Carrot Greens: A Commonly Overlooked Leafy Green

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Carrots originated in the region that is now Iran and Afghanistan. Early evidence suggests that the carrot’s use as a food goes back as far as 3000 BCE. Over its long history, this root vegetable has been cultivated to grow bigger and taste better than its ancestors. Early carrots came in multiple colors including white and purple.

Carrots were used in Ancient Egypt. Archaeologists have found them in the tombs of the pharaohs. They were consumed both as food and as medicine. The carrots used by the Egyptians were mostly the purple variety.

Carrots would make their way to Ancient Greece and Rome where they developed a reputation as an aphrodisiac and medicine. Dioscorides claimed that Greeks treated cancer with carrot leaves.

By the 1400s, carrots had moved to Asia and reached Japan. At around that time, the French and the Germans began cultivating it in gardens and farms. Cultivated because of its nutritional value, carrots spread to other parts of Europe. European settlers in the United States cultivated carrots in Jamestown, Virginia.

Carrot Greens

Early mentions of carrot greens as food point to it being a low-calorie food. Early in the 20th century, carrot greens were promoted as a food for those who want to lose weight. They were placed in the same category as turnip greens, Swiss chard, and watercress. During World War 2, the British government promoted carrot greens as a food.

Carrot greens flavor profile

Carrot greens can be somewhat bitter due to their mineral content but are still palatable.

Health benefits of carrot greens

The health benefits that you get from carrot greens come from its nutrients, which include:

  • Vitamins: Carrot greens are like many other leafy greens in that they are rich in vitamins A, C, and K.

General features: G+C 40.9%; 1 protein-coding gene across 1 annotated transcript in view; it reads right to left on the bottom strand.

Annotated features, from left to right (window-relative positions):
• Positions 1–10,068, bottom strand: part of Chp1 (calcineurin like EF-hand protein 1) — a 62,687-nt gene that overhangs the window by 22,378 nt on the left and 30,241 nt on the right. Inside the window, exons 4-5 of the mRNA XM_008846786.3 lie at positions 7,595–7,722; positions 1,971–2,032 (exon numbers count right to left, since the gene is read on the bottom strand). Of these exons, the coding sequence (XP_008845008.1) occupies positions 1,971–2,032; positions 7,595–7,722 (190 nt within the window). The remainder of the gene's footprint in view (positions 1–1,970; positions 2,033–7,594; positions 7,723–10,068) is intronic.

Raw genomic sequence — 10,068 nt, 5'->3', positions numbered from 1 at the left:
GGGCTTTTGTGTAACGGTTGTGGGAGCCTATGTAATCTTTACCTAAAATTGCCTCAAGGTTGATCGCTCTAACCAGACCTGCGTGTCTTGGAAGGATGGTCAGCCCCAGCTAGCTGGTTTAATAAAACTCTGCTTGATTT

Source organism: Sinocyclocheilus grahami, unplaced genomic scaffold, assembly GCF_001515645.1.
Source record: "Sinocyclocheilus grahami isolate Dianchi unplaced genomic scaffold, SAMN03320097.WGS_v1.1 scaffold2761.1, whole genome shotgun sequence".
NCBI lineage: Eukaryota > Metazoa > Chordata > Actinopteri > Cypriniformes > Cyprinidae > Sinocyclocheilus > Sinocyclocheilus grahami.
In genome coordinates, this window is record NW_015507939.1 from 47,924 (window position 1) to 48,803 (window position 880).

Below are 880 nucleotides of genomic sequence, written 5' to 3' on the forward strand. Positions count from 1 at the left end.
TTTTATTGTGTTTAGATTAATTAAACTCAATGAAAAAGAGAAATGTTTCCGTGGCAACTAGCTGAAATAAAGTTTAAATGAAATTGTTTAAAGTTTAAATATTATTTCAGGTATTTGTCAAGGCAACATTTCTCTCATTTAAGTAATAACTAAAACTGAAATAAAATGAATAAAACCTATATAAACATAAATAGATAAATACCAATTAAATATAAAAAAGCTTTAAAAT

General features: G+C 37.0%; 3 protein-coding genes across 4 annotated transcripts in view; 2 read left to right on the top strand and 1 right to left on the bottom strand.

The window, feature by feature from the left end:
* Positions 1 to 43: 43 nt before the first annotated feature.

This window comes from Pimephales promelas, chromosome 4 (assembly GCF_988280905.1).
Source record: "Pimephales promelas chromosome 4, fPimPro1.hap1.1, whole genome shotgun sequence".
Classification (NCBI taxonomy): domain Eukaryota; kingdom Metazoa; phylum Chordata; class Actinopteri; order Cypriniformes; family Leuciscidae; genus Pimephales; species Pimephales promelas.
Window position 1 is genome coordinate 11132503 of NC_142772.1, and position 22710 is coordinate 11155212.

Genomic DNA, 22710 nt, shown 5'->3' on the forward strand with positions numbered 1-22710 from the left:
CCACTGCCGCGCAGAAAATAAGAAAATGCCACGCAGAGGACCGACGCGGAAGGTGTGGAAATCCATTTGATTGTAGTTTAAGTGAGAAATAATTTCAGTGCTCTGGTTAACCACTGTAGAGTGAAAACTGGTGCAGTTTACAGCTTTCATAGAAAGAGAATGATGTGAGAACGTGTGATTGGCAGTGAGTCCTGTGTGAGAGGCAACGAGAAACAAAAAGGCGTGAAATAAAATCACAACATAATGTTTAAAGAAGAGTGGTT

• Minerals: Carrot greens are good sources of important minerals like magnesium, potassium, and calcium.

Carrot greens are useful for treating and preventing health problems like:

High blood pressure

The potassium and magnesium in carrot greens are important for controlling blood pressure.

  • Infections: The high vitamin C content in carrot greens makes them great for strengthening the immune system to fight against infections.
  • Osteoporosis: Carrot greens contain minerals like calcium and magnesium that are important for bone strength and reversing the loss of bone density, including calcium. The vitamin K in carrot greens is important for bone health as well.
  • Kidney problems: Carrot greens are diuretics, which means that they stimulate your kidneys’ filtering process and speed up the rate at which they filter your blood.

Health concerns

Carrot greens have a reputation for being toxic though there is not much science to back it up. They do contain compounds — alkaloids and nitrates — that can trigger sensitivities in some people, there is no evidence of them being toxic when consumed in moderation.

That said, there are reports of people getting sick after eating carrot greens. Whether this resulted from an allergy or an actual toxic reaction is unknown, however. Also, you should exercise caution when preparing the greens from non-organic carrots since these may be contaminated by pesticide residue.

Common uses

Carrot greens may be used like other leafy greens in salads and as a garnish. You can add it to coleslaws as well. It may be used in pesto to enhance the green from basil and one of its most common applications is in soups. It works just as well as its relative parsley for making a chimichurri sauce or tabbouleh.


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